In 1941 the newly reconstructed 50th Division was sent to the middle east, spending a miserable winter moving about from camp to muddy camp. Finally the 50th was sent to the Gazala Line in May 1942, this line was held by the South Africans, the Free French and three brigades of the 50th Division, 150th, 151st and 69th Brigades, plus all the 8th Army’s armoured formations. Rommel needed to break through here and in May began to make his plans. The British Forces were positioned in defensive boxes, each one was supposed to be able to support the other in the event of the expected attack, but most were so far apart that mutual support was out of the question. Lt General Cruwell of the German forces was out reconnoitring the ground in a spotter plane when his pilot got lost and flew over the box held by 150th Brigade, his plane was shot down, his pilot killed and he was taken prisoner. The troops who took him saw only a blood spattered German and had no idea who was in front of them, they handled him roughly and stole his Pour le Merite and a gold ring. The young officers did not know the rank of the prisoner they had to interrogate and all snapped to attention when his rank was revealed, interviews with these men are featured in this book. In late May 1942 Rommel assembled his panzers, infantry and support vehicles by night, his attack force covered an area of eleven square miles. The plan was to move across 8th Army’s front at night and to swing around the left flank, where the Free French held Bir Hacheim, and to the rear of 8th Army, a classic Rommel manoeuvre. As this happened the men of the 50th Division sat tight in their defensive boxes and waited. Patrols reported large troop and tank movements to the British Front but the commanders would not believe it until it was too late. The Free French at Bir Hacheim were attacked by German and Italian armoured formations and fought a legendary defensive action for over 10 days until they were forced to retire leaving behind them one thousand of their own dead and hundreds of enemy dead, dozens of black smouldering tanks littered the battle-field. The panzers smashed into British armoured units behind the Front Line and still it was not believed by the high command that this was happening, desperate messages came over the air-waves warning of the German assault.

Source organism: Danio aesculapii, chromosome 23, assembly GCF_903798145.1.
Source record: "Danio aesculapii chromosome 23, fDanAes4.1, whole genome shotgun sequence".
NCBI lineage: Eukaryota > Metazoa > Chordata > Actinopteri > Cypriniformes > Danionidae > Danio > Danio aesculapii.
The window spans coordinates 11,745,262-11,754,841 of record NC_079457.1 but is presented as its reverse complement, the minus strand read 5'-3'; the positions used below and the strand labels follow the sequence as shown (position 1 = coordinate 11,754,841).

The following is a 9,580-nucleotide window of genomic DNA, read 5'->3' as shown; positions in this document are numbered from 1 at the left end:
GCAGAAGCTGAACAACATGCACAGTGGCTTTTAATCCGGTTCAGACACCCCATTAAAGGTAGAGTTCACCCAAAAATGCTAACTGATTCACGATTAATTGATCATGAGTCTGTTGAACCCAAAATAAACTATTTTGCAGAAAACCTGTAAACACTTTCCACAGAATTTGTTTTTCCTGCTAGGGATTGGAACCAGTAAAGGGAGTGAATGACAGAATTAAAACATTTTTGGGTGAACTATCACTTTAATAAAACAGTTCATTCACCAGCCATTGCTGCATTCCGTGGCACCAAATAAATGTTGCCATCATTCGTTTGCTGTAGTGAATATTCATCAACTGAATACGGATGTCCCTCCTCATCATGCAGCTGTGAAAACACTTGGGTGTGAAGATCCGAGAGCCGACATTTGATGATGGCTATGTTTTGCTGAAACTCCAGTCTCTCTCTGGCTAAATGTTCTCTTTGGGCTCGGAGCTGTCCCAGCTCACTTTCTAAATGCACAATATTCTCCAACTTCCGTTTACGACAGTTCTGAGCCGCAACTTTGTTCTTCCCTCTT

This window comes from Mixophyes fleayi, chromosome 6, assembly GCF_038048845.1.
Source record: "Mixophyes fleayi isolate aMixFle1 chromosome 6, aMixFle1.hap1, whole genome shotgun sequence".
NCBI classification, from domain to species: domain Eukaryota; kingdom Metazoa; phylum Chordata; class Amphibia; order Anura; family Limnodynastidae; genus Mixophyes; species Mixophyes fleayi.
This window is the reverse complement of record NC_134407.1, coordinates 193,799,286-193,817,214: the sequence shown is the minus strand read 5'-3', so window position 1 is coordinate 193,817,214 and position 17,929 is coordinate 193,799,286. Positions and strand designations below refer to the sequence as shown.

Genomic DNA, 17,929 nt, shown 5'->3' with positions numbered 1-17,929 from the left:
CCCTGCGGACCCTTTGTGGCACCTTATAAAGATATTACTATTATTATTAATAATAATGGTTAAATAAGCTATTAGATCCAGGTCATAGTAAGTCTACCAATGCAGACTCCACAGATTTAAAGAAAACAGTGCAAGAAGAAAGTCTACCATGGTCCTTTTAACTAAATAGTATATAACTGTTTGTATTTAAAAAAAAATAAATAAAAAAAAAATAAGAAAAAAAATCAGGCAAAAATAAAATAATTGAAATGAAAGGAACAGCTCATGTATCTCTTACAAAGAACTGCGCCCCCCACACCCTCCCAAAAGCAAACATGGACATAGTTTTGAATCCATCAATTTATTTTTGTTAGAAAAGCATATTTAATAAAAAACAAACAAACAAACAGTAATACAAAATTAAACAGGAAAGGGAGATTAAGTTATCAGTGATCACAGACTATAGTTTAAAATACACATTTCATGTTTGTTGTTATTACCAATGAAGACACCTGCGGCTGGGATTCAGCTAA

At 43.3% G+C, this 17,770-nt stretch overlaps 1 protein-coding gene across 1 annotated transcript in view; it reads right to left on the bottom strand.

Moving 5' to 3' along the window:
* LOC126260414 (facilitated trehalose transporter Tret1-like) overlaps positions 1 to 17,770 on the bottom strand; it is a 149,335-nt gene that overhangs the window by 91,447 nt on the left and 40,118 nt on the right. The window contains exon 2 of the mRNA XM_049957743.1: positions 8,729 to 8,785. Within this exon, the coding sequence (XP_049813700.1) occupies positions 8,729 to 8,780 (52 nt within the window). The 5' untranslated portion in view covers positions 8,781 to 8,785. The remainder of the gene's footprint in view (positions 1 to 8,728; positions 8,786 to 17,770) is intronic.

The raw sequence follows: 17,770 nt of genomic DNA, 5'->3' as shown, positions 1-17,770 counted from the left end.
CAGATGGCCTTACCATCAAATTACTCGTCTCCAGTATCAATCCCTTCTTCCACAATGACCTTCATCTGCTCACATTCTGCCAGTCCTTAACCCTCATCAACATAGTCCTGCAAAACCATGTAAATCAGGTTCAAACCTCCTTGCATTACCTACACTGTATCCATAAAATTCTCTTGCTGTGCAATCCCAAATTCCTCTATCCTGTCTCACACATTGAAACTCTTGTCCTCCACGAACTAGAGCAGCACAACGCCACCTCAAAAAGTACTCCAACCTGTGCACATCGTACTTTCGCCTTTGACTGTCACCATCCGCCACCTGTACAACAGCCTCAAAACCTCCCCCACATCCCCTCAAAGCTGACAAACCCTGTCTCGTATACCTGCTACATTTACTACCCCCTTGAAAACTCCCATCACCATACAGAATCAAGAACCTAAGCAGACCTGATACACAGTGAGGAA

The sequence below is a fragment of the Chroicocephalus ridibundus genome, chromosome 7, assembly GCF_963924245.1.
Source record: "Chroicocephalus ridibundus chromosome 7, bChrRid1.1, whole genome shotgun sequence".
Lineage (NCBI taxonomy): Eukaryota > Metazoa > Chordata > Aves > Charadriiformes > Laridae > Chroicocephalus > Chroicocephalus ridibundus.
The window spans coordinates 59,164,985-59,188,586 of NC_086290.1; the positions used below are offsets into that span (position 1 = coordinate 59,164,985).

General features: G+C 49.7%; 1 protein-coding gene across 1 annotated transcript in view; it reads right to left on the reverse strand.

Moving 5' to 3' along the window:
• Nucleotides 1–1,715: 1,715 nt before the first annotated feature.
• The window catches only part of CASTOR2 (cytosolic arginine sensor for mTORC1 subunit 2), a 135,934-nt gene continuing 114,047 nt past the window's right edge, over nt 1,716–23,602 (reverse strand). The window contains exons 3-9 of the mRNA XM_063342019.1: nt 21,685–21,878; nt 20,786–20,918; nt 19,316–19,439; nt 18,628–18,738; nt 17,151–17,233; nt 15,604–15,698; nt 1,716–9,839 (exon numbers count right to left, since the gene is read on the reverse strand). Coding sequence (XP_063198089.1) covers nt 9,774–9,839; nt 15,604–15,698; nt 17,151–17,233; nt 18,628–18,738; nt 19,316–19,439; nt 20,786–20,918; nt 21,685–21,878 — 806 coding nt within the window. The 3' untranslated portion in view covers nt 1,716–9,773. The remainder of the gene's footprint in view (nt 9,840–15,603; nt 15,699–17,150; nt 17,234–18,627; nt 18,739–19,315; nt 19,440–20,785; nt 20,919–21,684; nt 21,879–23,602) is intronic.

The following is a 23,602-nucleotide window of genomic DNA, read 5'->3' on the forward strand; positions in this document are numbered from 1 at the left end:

Rommel’s forces were now in the rear of the 50th Division who could hear the thunder of battle all around them. The British commanders threw their armour in piecemeal fashion at the Germans and suffered horrendous losses, Rommel’s timetable was slowing down now and he needed to get supplies and fuel for his hard pressed troops. In the face of ferocious attacks by the British armour he backed his units up to the rear of the Gazala Line and formed a defensive crescent of the dreaded 88mm anti-tank guns around his panzers to hold off the British armour. Again and again the British commanders threw their tanks at this screen, only to see them knocked out in their hundreds, so fierce was the fighting in this area that it was christened “The Couldron”.